Nurse Arzelia Lopez is heading to her next work appointment in East Oakland.
Her client, Jasmine Jurado, is 19 years old. She has a toddler, who’s 14 months old. It’s been Lopez’s job, since Jurado was pregnant, to provide her with parenting support, both emotional and medical.
Lopez says her goal for today’s appointment is to test the baby’s ASQ.
“To see how [the baby is] doing developmentally,” she says.
But before any official examinations take place, Lopez picks up Anais:
“Come here, you little one!” she squeals. The two women compare their babies; Lopez just had a baby herself, only a few months ago. Baby Anais reaches out to touch my microphone. “Quieres tocar?” nurse Lopez asks.
This lightness makes for the kind of atmosphere that lets Jurado feel like she can confide in someone like Lopez about a life beyond just her baby.
“Sometimes we talk about relationships,” Jurado says. “About how to communicate in your relationship. Other little things like that.”
Technically, this relationship between Jurado and Lopez, is a patient-nurse one. It’s part of a non-profit organization that’s trying to reach a particularly vulnerable population: low-income, first time mothers. Nurse Family Partnership, or NFP, found that limited access to good parenting information, or role models, can present an even greater challenge to new mothers. And that’s where the government is stepping in to fill in the gap.
Here in Alameda County, that means serving a community of largely women of color, from West and East Oakland. NFP sets women up with a nurse who accompanies them during their pregnancy and for the first two years of their child’s life.
It’s a unique model that follows a traditional method used in some Latin American countries. And like the name suggests, it really is a partnership -- in more ways than one.
Kiko Malin, who oversees the Nurse Family Partnership program implementation through the Alameda County Public Health Department, says there’s another key component to these relationships between nurse and mother: mutual respect.
“It’s not about telling the family what to do,” she says, “but it’s about talking with that woman -- and her partner and whoever might be involved in her life -- about her choices that she’s making with respect to her health.”
In NFP, a nurse will generally visit the mother every week. She has a curriculum she follows to make sure the baby is developing healthily. She takes measurements, conducts tests, and checks on the mother and child in between doctor visits, often offering advice and suggestions. But the program’s not just a one-way street:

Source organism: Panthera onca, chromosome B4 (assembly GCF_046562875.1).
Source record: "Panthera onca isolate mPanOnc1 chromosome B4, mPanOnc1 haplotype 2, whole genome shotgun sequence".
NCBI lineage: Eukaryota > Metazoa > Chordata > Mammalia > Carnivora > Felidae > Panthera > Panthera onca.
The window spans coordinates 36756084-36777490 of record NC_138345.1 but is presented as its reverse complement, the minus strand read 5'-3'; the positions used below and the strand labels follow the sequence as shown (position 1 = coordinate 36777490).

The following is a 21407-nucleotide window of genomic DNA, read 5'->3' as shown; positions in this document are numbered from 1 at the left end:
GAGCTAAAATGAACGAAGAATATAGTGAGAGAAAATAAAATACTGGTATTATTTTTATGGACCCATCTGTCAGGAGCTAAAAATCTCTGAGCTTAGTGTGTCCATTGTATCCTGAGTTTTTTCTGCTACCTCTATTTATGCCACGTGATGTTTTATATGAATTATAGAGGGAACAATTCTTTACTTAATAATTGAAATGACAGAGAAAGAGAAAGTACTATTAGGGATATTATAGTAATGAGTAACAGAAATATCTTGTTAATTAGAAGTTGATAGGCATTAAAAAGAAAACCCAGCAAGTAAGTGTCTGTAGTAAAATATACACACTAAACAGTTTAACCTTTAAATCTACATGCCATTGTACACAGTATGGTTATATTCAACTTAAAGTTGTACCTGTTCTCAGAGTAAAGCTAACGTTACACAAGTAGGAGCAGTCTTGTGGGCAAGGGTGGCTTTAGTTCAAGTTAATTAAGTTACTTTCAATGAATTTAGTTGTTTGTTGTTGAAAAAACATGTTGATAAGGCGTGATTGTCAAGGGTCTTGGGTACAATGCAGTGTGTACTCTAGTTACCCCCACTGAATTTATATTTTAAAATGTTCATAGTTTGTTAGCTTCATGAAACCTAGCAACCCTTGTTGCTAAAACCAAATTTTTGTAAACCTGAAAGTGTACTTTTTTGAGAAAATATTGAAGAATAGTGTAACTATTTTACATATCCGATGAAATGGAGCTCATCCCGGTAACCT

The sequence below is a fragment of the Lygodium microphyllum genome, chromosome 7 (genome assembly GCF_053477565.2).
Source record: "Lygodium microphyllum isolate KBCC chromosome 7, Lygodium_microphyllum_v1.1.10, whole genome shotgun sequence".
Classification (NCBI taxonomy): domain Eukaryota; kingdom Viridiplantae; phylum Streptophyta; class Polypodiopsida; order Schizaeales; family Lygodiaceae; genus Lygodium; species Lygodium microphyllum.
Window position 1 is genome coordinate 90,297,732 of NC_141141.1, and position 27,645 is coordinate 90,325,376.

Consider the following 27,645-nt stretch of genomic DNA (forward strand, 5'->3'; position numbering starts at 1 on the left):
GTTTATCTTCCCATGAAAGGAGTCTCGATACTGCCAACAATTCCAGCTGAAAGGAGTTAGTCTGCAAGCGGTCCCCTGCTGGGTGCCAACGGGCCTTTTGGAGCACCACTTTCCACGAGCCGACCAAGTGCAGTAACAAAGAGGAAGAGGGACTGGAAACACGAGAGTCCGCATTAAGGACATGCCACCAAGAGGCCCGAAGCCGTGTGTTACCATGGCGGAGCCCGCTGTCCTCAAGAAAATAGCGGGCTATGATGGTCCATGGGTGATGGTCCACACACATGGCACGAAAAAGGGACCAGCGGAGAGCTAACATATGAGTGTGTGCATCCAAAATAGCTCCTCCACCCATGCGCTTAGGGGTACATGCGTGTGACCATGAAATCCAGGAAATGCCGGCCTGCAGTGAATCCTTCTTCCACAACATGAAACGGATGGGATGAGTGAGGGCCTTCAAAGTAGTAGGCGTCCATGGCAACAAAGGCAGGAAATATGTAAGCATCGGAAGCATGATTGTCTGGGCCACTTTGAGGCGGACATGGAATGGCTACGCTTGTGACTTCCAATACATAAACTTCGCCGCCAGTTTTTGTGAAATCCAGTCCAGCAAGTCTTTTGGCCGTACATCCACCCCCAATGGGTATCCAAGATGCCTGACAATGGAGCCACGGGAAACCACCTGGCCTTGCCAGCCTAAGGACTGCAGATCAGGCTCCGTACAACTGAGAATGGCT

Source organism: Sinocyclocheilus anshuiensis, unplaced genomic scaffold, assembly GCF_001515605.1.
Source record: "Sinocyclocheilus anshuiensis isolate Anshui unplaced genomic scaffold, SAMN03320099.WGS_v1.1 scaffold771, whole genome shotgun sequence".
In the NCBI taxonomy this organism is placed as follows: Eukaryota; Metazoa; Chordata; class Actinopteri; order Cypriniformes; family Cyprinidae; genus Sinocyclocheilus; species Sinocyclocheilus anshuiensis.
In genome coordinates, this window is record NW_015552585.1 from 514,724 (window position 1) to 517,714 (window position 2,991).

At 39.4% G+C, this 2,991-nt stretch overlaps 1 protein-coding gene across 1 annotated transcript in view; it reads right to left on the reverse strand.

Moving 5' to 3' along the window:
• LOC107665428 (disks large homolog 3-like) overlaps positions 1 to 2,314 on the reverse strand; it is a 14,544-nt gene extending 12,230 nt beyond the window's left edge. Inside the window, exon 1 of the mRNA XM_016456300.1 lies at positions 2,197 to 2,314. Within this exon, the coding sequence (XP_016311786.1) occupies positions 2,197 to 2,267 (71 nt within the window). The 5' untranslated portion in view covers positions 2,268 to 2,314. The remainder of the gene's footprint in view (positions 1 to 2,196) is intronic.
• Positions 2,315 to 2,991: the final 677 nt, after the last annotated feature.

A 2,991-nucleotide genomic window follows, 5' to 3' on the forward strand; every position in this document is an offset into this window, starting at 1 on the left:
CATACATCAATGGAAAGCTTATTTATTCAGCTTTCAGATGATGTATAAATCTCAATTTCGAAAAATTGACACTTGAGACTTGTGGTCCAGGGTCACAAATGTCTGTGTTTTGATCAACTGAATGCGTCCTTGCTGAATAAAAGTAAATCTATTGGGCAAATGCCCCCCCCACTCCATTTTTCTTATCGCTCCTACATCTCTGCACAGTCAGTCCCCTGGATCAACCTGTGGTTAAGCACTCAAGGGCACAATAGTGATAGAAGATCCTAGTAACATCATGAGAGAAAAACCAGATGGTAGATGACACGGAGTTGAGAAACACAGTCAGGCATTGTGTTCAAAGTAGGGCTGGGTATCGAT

“Rather than the nurse saying, ‘This is what I think you should do,’ the question might be, ‘What do you think you should do and how can I help you to do that?’” says Malin. “‘How can I help you to identify and realize your goals?’”
Early on, when Jurado first started breastfeeding, her baby wouldn’t take to it. While others urged Jurado to use formula, nurse Lopez encouraged Jurado to stick with it through the first several hard months. Saying it would be better for the baby’s health.
Many clients are women who come from low income communities of color -- communities which Malin says are facing challenges the program seeks to address.
“Where it’s not a super great environment, perhaps, to grow up in, where schools are not the best, where you have to worry about violence in the home, on the street.”
Malin says it can be hard to be stable in a stressful environment like that. Many of these mothers live in poverty, some have experienced abuse, others have dropped out of high school.
“And when a woman in that situation gets pregnant, suddenly she has responsibility for someone else in her life besides herself and that can really represent a pivotal time for her, and an opportunity for her to make some changes in her life,” she says.
“There’s really a feeling that pregnancy is a window of opportunity.”
NFP is working. Kids with mothers who go through the program are more prepared for school, and less likely to be involved in the criminal justice system. NFP has conducted decades’ worth of research and has the data to support it. In one study, they followed the families for 15 years.
Malin says that’s not all: “We know that, through participating in NFP, women are more likely to breastfeed longer; they’re less likely to have health problems; less likely to deliver a preterm baby.”
All of that combined saves a ton of money for the government. It only costs approximately $4,800 to work with one family per year. That may sound like a lot, but Malin says NFP believes this is a small investment for the returns it gets. For example, families that participate in NFP have lower enrollment in Medicaid and food stamps.
A recognizable change
But when we talk about change on a larger demographic scale, what is the change we see within individual families? Ask nurse Arzelia Lopez, and she says that over the past two years, her client, Jurado has changed, too.
“She’s more open,” Lopez says. “We’re both more comfortable with each other. We’re able to talk about pretty much anything.”
Jurado says she looks forward to their meetings.
“It’s a time for me to talk about things [with] someone outside of my family,” she says. “I don’t have many people to talk to so when she comes, it’s happy to me because I get to talk to someone else... so I enjoy it.”
While baby Anais nears two years, Jurado's time with nurse Lopez is coming to a close. The two are talking about her future, and her plans for when she's on her own.
Jurado plans to continue with school to get a degree and eventually become a hospital technician. She says she just wants to be a good example for her daughter.